I enjoyed using my Canon EOS 300 for the first time. It's a midrange 35mm film camera from the final years of film, but don't let "midrange" put you off giving one a try. It's light weight, easy to use and has a great metering system that makes sure you get great exposures with little effort. I'm a Nikon guy, but I found it easy to adapt to the competition and I shall suitably chastise myself before the next meeting of the Cult of Nikon.

It also shoots each frame backwards. When you load your film it winds all the film onto the take up side and each shot you take is immediately re-wound into the cartridge. This means you wont lose your photos if you accidentally open the back with half a roll already used. This is great for beginners and absent minded "experts". We have all done it at some point, I know I have. It's good that Canon decided to use this feature in this camera. 

The Canon EOS 300 is also called the Canon EOS Rebel 2000 in North America and the EOS Kiss III in Japan and it is very cheap to buy at the moment. The market for plastic fantastic auto focus slr's has seen good condition examples, often with a lens, selling for not a lot of cash on ebay and various used gear retailers for quite a while.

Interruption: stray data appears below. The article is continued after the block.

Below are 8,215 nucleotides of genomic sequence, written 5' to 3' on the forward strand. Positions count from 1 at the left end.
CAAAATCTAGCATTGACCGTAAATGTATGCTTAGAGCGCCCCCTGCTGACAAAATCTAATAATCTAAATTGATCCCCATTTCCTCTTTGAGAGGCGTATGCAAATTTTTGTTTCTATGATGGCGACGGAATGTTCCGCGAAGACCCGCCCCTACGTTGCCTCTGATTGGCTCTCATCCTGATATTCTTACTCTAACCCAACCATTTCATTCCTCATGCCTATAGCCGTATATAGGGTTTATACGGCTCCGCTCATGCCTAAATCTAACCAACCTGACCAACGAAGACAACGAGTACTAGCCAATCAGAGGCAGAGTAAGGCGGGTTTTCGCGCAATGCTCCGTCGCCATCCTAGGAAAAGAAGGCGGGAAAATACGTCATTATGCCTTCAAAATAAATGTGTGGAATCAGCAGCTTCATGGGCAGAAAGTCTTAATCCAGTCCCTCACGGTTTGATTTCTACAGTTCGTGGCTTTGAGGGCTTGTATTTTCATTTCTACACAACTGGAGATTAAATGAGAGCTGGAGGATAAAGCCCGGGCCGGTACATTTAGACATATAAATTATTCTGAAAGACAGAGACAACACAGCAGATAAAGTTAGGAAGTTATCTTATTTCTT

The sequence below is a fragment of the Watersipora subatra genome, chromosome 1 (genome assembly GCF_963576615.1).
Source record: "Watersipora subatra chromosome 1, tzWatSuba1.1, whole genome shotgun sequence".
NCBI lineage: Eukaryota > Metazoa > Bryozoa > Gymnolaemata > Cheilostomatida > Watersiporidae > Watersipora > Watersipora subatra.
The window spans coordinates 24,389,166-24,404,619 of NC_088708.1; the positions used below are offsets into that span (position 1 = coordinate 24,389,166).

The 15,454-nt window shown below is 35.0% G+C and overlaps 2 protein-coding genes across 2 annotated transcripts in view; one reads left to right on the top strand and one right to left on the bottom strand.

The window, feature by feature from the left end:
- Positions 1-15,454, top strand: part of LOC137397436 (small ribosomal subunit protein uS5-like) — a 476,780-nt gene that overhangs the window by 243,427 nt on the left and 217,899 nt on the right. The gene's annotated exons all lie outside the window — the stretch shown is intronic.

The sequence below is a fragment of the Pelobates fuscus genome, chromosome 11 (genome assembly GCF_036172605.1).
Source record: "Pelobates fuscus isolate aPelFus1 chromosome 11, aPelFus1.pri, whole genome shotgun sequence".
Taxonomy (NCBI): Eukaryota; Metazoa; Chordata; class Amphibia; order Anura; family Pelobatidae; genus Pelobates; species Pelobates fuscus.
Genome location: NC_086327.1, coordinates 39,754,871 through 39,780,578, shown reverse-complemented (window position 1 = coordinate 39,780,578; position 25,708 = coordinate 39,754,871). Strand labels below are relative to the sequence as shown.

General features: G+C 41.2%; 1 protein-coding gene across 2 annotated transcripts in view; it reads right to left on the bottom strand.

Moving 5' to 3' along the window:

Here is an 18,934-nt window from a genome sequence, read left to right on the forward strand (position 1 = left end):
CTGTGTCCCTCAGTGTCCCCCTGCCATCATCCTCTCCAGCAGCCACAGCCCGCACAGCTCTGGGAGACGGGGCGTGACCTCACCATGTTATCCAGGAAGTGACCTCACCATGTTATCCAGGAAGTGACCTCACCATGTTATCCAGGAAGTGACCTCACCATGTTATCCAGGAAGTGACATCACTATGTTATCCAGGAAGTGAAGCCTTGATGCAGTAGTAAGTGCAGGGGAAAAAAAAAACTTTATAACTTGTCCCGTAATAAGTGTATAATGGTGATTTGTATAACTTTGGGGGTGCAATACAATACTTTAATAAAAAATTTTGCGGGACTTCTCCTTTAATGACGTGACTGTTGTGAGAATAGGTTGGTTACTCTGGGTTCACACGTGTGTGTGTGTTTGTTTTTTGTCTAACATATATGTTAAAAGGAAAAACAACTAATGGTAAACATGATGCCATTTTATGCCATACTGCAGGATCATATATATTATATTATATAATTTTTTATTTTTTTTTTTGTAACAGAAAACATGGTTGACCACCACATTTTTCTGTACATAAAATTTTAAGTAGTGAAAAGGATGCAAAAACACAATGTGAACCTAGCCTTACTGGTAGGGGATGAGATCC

Canon full frame DSLR users will find it easy to pick one up and be relatively comfortable with it in no time at all. It uses the same EF mount lenses too. Canon APS-C DSLR users will have to get a full frame lens for it, but many are sold with one anyway. It's all part of the joy of trying different cameras and systems.

Here's a few of my favourite photos from my first experience with my Canon EOS 300. I really enjoyed using it for the first time and i
t wont be long before I am out and about with it again. I have placed them and more in an album on Flickr that you can visit via the link below. I hope you enjoy them.

Canon EOS 300 - Ilford HP5+ 400










Wednesday 22 May 2024

A Kodak day with Kodak ColorPlus in my Kodak Retina 1a